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The City Baker’s Guide to Country Living is a debut novel by Louise Miller. Olivia “Livvy” Rawlings is walking into the Jefferson Room during the 150th anniversary celebration of the Emerson Club carrying a flaming Baked Alaska when she spots her boss, Jameson Whitaker (and lover) across the room with his wife. Livvy sees Jameson whisper to his wife and then the wife laughs while looking at Livvy. Livvy is surprised and drops the dessert (which weighs 40 pounds). Instantly a tablecloth catches fire (the one under the ice sculpture) and soon the curtains (after the ice sculpture melts and falls). Of course, then the sprinklers kick in. Livvy rushes home, packs a bag, loads her dog, Salty into the car and heads out of town. Livvy calls her friend, Hannah Doyle who lives in Guthrie, Vermont and asks to stay for a few days. Hannah would like Livvy to stay permanently in Guthrie and arranges a job interview for Livvy. The interview is with Margaret Hurley at the Sugar Maple Inn. Margaret has Livvy bake an apple pie (she has an ulterior motive). Livvy gets the job and a place to live. Livvy moves into the old sugarhouse on the property. Livvy soon finds out that Margaret needs Livvy to help her win the Coventry County Fair blue ribbon for an apple pie. Margaret has not won since the death of her husband, Brian (Margaret has a secret). Margaret needs Livvy to help regain her reputation as well as the inn’s. Come join Livvy as she settles into life in small town Guthrie in The City Baker’s Guide to Country Living.
The City Baker’s Guide to Country Living was an enjoyable novel. It is easy to read, has engaging characters, interesting and beautiful small town, and a lovable dog. There is the requisite romance in the book for Livvy (and a sex scene that was not needed). The small town of Guthrie has the normal gossips, busy bodies, and rivalries. I liked Livvy and her ever changing hair color (it was a new color every week). I give The City Baker’s Guide to Country Living 4 out of 5 stars. The story has a good pace, nice writing and a lovely ending. There are also mouthwatering descriptions of the delicacies. I did not give the novel five stars because of the predictability. I enjoyed reading the book, but I knew how it would end. There is one nice little surprise though (I do not want to give it away). I look forward to reading more books by Louise Miller in the future.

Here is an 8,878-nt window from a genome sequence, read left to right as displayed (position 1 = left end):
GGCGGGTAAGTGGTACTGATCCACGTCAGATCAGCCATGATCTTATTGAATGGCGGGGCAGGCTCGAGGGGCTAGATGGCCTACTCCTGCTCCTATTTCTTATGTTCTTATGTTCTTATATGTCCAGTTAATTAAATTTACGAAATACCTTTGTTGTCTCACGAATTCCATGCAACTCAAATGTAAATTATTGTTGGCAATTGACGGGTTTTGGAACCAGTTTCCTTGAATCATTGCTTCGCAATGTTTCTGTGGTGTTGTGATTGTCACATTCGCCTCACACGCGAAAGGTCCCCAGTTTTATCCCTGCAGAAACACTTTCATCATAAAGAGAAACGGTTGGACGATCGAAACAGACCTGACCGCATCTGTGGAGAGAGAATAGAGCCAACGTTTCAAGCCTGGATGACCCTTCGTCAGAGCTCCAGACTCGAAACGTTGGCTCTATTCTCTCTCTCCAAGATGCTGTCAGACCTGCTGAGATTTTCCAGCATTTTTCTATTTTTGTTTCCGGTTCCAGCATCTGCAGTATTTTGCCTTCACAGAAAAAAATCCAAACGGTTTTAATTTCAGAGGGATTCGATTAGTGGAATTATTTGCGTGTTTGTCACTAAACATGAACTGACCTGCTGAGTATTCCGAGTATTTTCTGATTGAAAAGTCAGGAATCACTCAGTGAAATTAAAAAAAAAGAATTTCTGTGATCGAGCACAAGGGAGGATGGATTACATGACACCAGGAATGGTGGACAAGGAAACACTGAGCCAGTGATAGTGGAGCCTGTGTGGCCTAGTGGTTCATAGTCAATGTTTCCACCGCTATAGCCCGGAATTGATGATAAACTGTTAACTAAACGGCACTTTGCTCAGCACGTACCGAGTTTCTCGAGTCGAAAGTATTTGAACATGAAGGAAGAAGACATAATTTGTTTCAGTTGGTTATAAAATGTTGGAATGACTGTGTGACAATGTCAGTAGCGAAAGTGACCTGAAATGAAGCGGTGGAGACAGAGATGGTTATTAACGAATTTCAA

The comparison to Gilmore Girls drew me in. It’s not quite so witty, but the storyline is great, moves quickly and is entertaining. It pulls at your heart strings and makes you wish you could live in a Vermont inn.
Really good way to spend a day
What a thoroughly enjoyable way to spend a few hours. The characters are finely drawn, with nearly every one of them being someone you’d enjoy knowing. I surely did. My only regret was reaching the final pages.